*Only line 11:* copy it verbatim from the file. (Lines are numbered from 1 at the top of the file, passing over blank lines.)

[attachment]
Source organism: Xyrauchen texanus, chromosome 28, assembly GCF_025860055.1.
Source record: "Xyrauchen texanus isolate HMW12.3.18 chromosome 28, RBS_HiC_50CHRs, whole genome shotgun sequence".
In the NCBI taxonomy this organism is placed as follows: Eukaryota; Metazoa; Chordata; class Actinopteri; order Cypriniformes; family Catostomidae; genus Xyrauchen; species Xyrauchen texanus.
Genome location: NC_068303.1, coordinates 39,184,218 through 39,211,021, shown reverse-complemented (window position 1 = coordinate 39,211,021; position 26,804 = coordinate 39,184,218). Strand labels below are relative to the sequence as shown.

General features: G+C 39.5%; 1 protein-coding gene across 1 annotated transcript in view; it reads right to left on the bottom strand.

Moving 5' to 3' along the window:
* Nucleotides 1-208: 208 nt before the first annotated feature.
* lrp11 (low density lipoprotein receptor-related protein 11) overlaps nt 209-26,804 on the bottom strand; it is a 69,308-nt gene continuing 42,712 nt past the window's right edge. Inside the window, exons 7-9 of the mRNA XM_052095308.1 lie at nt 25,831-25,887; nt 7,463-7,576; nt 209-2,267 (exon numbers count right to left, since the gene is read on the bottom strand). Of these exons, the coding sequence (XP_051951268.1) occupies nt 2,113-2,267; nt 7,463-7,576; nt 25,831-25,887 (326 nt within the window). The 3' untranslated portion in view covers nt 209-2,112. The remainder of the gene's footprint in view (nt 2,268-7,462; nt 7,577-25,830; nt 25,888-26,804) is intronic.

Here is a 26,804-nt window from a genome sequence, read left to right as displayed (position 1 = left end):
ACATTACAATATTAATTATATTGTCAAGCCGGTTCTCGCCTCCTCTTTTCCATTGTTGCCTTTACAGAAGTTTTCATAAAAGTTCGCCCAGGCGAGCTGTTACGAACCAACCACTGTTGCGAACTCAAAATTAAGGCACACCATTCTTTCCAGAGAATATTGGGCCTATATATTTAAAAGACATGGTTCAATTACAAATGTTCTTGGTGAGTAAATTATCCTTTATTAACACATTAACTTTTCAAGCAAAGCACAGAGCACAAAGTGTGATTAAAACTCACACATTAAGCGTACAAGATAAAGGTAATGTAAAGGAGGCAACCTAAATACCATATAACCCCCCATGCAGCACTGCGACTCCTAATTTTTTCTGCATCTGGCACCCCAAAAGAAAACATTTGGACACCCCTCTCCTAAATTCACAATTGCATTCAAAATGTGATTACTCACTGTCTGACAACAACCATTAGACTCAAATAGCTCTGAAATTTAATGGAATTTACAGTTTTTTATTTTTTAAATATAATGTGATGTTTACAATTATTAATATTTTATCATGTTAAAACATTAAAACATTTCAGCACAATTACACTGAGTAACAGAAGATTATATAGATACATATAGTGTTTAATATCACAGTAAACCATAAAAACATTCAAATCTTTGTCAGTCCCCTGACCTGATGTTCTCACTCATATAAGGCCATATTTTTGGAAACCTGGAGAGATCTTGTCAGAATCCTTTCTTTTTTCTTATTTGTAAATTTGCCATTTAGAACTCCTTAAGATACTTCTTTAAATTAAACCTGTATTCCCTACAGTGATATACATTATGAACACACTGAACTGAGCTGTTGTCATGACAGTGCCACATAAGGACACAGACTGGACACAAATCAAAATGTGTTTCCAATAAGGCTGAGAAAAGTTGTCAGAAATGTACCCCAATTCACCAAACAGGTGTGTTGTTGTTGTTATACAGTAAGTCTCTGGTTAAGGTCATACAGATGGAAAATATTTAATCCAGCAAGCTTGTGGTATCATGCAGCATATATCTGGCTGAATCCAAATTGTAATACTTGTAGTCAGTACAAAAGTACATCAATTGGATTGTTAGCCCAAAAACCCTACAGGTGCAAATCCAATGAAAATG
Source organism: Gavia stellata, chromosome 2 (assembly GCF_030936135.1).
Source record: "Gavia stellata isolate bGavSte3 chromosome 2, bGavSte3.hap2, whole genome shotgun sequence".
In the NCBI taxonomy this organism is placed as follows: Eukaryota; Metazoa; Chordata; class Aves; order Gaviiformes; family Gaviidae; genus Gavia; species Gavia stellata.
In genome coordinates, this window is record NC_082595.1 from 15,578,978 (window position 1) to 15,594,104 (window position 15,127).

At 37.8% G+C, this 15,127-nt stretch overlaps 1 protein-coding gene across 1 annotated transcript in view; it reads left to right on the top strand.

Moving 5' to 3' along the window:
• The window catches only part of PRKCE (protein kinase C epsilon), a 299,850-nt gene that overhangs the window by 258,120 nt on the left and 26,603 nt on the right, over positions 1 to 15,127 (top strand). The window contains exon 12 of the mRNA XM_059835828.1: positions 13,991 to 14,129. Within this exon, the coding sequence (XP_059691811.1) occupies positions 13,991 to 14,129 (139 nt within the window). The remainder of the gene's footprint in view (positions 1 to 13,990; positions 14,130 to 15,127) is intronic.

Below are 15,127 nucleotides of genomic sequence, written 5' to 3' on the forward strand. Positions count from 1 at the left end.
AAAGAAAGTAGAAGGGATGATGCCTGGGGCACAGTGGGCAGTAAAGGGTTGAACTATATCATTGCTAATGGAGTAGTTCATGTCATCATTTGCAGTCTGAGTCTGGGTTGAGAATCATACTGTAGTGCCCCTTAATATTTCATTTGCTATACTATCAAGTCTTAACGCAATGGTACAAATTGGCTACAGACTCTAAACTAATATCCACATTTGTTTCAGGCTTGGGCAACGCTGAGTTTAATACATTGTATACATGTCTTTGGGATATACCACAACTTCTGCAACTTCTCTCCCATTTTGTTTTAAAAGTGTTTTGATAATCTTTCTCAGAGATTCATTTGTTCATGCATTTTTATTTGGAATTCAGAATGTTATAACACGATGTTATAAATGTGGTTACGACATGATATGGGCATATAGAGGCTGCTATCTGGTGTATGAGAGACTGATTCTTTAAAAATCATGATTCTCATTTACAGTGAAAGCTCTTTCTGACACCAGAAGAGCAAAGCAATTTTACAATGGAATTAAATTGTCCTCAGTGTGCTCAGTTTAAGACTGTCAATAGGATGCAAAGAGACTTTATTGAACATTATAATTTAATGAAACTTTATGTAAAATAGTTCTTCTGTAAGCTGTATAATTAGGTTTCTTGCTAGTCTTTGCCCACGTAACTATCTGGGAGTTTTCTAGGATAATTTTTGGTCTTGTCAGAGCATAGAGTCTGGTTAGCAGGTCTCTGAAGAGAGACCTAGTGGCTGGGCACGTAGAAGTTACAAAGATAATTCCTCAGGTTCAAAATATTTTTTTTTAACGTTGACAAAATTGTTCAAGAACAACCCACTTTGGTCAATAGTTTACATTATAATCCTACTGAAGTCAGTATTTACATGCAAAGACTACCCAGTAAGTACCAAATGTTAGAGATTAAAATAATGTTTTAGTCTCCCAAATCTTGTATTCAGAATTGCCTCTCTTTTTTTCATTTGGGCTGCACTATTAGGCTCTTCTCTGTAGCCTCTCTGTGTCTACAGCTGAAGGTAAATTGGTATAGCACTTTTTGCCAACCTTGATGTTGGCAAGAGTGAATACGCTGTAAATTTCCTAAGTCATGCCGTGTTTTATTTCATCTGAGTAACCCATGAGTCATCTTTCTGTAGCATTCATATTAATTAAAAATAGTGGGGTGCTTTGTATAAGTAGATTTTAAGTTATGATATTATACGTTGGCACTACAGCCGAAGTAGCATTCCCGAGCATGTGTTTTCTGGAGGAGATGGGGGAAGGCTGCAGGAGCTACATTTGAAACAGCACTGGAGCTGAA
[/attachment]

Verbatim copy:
Source organism: Gavia stellata, chromosome 2 (assembly GCF_030936135.1).